It’s been 40 years since American Indian activists ended their occupation of Wounded Knee, S.D., but thanks to them, life has improved in Indian country.
Mark Anthony Rolo
We don’t celebrate 500 years of being dominated, exploited, enslaved and nearly exterminated by Europeans. But we do celebrate our survival. By Mark Anthony Rolo
This Thanksgiving, don’t call on me, as an American Indian, to offer up a prayer of thanks.
The 120th anniversary of the Wounded Knee Massacre should serve as a reminder of the U.S. government’s brutal war on American Indians.
On the morning of Dec. 29, 1890, the U.S. 7th Calvary attacked a Lakota community camped along Wounded Knee Creek in South Dakota. Soldiers indiscriminately shot the Lakota, killing at least 150. Most of them were women and children. About 30 soldiers also died, some from friendly fire.
As a nation, we need to gain enough distance from our history of colonialism to move forward peacefully and treat other peoples respectfully. Our insistence on honoring Christopher Columbus with ticker tape only makes that journey longer and more difficult.
As an American Indian, I can’t think of anything more depressing than sitting around the dinner table tracing the legacy of a holiday that began with a questionable decision to save a band of starving pilgrims at Plymouth Rock.
On Monday, Oct. 13, schoolteachers across the nation should find the courage to speak the truth about the man who sailed the ocean blue in 1492.
It’s not time for black people to hit the mute button.
Progressive black critics of Sen. Barack Obama are facing a lot of criticism.
The Trail of Tears began 170 years ago this week. We should recall it not as an aberration but as a logical outgrowth of an inhumane policy.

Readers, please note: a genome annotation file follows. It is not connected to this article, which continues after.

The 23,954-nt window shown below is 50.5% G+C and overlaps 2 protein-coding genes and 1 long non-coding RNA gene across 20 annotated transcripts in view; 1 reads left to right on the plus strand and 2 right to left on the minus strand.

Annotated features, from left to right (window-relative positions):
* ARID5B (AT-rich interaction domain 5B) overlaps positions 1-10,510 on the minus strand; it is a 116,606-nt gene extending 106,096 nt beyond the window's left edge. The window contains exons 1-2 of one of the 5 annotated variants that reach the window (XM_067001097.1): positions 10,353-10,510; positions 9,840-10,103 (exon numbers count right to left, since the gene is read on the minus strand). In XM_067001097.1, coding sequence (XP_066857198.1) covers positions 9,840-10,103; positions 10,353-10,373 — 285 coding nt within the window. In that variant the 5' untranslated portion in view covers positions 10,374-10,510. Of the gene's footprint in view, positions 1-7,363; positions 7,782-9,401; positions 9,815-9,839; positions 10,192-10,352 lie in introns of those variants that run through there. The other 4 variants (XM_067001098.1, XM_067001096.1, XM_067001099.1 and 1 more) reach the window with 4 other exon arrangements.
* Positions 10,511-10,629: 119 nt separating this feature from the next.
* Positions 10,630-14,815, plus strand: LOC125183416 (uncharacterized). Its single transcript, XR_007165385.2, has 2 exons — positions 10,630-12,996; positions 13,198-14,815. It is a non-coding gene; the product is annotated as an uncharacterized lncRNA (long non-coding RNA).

Every year, I usually try to keep a low profile when Thanksgiving comes around. As an American Indian, one has to be careful about admitting to the guilty pleasures of enjoying a turkey feast.
My guest this week is Mark Anthony Rolo, a member of the Bad River Band of Ojibewe, and former head of the Native American Journalists Association. We discuss issues of race, diversity, and the media.
This interview was conducted August 4, 2006.
July 17, 2006
The 125th anniversary of Chief Sitting Bull's surrender is an opportune time to learn about one of our nation's Native heroes.
May 10, 2006
PLYMOUTH, Mass. - Two years after the Indians greeted the first European immigrants to this land that was new only to them, the good life may now be taking a turn for the worse as rumors spread about a proposed plan to send the English settlers back to their Old World.
December 21, 2005
The anniversary of the massacre at Wounded Knee is a sober reminder of our nation's bloody past.
October 5, 2005
There's only one reason to keep Columbus Day on the national calendar: not to continue honoring the sailor as a great explorer, but instead to remember him as a great exploiter.